Monday, April 21, 2008

Sexbots, cyberporn and other wild animals

Some newslets have been discussing for a while that according to David Levy’s book we will all be soon bonding with robots as we bond with humans (and in many cases quite better). But what caught the attention of different publications is the fact that Levy predicts that some (actually a lot) people will prefer robots as sexual partners. We’ll have to read the book to see the whole analysis and the source of its conclusions, but it serves to repeat that according to Levy’s thesis “
Robots will be hugely attractive to humans as companions because of their many talents, senses and capabilities." Given rapid developments in technology, Levy believes that it is only a matter of time before machines will be capable of offering human-like traits. According to Levy, "love and sex with robots on a grand scale are inevitable."
And that “When it comes to sex, robots could soon supplant the original flesh-and-blood human experience”.
As somebody purportedly said, “it is difficult to make predictions, especially about the future", but we can easily guess that if only part of what Levy predicts become true there will be plenty of legal issues to write about (taking into account the developments in sexbots we could argue that we are already there and Hajime Sorayama has been producing some really nice art making people to wish for one of those robots).
What will happen if a robot forces sexual intercourse? Will it be rape? The Sexual Offences Act 2003, in its Part 1 Section 1.1 clearly states that “[a] person (A) commits an offence if…”, so it seems clear that a robot could not commit rape. But what about section 2.1 of the same act, which reads “[a] person (A) commits an offence if (a) he intentionally penetrates […] with a part of his body or anything else…”, can the programmer of the robot be charged? In this case, will we have “processor rea” instead of “means rea”?
What about the use of robots to produce pornographic materials and then posting them online? In the case of UK it seems that the the test still will be Section 1 of the Obscene Publications Acts 1959, which says that:

an article shall be deemed to be obscene if its effect or (where the article
comprises two or more distinct items) the effect of any one of its items is, if
taken as a whole, such as to tend to deprave and corrupt persons who are likely,
having regard to all relevant circumstances, to read, see or hear the matter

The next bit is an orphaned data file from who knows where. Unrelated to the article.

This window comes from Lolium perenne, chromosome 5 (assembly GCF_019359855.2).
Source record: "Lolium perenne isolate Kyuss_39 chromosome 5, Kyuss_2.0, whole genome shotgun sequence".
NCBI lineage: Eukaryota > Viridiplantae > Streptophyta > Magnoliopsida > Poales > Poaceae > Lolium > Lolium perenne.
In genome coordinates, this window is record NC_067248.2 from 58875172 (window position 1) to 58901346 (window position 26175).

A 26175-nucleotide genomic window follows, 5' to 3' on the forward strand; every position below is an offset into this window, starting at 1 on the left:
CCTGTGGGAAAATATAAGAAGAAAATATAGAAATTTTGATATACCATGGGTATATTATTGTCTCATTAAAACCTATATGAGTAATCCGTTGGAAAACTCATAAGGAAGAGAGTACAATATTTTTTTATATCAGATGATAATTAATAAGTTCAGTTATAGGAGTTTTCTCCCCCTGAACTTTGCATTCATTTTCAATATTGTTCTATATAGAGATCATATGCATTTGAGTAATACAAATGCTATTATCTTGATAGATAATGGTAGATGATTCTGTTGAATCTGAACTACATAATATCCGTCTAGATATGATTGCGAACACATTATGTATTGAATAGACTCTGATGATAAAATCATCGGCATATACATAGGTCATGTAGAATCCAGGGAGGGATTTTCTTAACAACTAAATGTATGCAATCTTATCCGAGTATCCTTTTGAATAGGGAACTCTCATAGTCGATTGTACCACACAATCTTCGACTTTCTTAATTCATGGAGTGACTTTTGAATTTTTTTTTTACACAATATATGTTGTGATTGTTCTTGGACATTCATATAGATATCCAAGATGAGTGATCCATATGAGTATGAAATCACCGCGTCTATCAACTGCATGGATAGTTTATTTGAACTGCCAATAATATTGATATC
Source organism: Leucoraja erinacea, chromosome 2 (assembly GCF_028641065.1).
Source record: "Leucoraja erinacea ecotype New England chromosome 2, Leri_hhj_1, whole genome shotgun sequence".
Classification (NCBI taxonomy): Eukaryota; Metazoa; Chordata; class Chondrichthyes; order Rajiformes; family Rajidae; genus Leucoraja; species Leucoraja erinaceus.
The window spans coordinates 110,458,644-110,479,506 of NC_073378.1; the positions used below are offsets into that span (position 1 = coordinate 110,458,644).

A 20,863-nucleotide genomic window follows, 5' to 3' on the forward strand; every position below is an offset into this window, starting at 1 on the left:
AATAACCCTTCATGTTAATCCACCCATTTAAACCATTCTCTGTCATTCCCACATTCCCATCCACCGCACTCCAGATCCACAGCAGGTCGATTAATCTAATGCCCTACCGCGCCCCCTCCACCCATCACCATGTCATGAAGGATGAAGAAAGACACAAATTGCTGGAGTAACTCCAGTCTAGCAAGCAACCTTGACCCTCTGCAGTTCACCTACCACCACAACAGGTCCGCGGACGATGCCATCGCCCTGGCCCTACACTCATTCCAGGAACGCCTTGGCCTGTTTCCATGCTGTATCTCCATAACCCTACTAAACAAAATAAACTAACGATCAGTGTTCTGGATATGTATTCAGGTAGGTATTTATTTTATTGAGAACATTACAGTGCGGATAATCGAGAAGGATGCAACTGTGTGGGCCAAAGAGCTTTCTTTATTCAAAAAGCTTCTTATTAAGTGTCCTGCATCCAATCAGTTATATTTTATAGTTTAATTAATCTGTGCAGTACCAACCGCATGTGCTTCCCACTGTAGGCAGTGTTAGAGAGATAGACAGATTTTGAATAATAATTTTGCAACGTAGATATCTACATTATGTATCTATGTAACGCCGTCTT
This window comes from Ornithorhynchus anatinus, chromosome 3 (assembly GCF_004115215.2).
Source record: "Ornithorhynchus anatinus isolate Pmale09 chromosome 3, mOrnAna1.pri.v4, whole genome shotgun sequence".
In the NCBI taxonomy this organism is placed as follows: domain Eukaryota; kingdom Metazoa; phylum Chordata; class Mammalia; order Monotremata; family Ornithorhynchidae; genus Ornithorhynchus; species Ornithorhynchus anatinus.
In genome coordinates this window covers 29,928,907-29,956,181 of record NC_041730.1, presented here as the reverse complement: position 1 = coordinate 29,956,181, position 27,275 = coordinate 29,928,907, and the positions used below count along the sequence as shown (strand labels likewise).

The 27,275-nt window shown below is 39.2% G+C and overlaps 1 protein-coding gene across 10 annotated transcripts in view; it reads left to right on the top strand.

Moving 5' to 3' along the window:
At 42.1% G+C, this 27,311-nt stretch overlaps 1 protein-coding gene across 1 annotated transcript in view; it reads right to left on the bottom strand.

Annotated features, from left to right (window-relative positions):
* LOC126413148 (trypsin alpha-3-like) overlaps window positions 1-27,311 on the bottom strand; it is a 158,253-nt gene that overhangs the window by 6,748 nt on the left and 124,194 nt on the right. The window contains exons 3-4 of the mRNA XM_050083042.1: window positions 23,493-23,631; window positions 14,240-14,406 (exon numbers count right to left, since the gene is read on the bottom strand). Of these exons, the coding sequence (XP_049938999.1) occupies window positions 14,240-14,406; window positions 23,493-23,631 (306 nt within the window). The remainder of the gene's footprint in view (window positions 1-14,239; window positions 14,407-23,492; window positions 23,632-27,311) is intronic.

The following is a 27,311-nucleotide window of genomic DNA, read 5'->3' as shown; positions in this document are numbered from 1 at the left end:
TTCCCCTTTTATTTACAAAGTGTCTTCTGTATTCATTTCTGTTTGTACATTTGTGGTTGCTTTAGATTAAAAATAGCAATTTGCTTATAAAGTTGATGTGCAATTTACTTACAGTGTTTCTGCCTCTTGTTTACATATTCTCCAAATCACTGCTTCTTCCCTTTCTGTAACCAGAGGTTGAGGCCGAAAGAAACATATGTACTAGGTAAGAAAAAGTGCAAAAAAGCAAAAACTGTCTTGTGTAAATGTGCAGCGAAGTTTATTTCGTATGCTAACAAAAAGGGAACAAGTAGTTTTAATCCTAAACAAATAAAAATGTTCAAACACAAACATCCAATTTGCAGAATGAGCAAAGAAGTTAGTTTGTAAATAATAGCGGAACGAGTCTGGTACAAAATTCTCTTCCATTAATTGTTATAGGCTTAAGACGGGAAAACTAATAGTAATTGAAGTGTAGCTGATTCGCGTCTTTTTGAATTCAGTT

contained or embodied in it.

Now, can seeing a robot engaged in a sexual act be categorized as an activity tending to deprave and corrupt? It is important to remember that is has been established by the courts that the test refers not only to the type of material but also to the number of people that might be affected, especially if they are children or youg, and in Internet cases is where Lord Justice Kennedy dictum in R v Perrin [2002] EWCA Crim 747 can shed some light on the topic by saying that “it is precisely the sort of material which some young would seek in the privacy of their own bedrooms and it is they who have to be protected, so far as is possible, by the law”. However, it is not clear what the answer would be in this situation.
Could it be indecent instead of obscene? No easy definition of indecency exists and we could probably still use Lord Reid’s definition presenting it as “anything which an ordinary decent man or woman would find to be shocking, disgusting, or revolting” in Knuller v DPP [1973] AC 435. Indecency is easier to prove than obscenity because there is no defence of public good, there is no need to consider the article as a whole and there is no need to satisfy the "deprave and corrupt" test.There is probably a whole book to be written about the legal issues of sexbots and their use in cyberporn, without even going into what would happen when some weirdo starts using robots to satisfy some paedophilic appetite…

Sunday, April 20, 2008

Back to school (and in Cyberspace)

After more than a month where the million teaching hours, some consultancy preparations and a couple of book proposals (without counting all the references letters that had to be written) precluded me to pay attention to this page, Electro Mate is back like Sarah Green. The teacher that was suspended in January due to a video she made when being a student, which then somebody posted in YouTube and finally was found by her students, has been reincorporated because “there are no grounds for dismissal”. Still, in the digital age you need to be careful what you do, because what it seems funny and cool now may cost you your job when your students years are over but your cybertrail is not…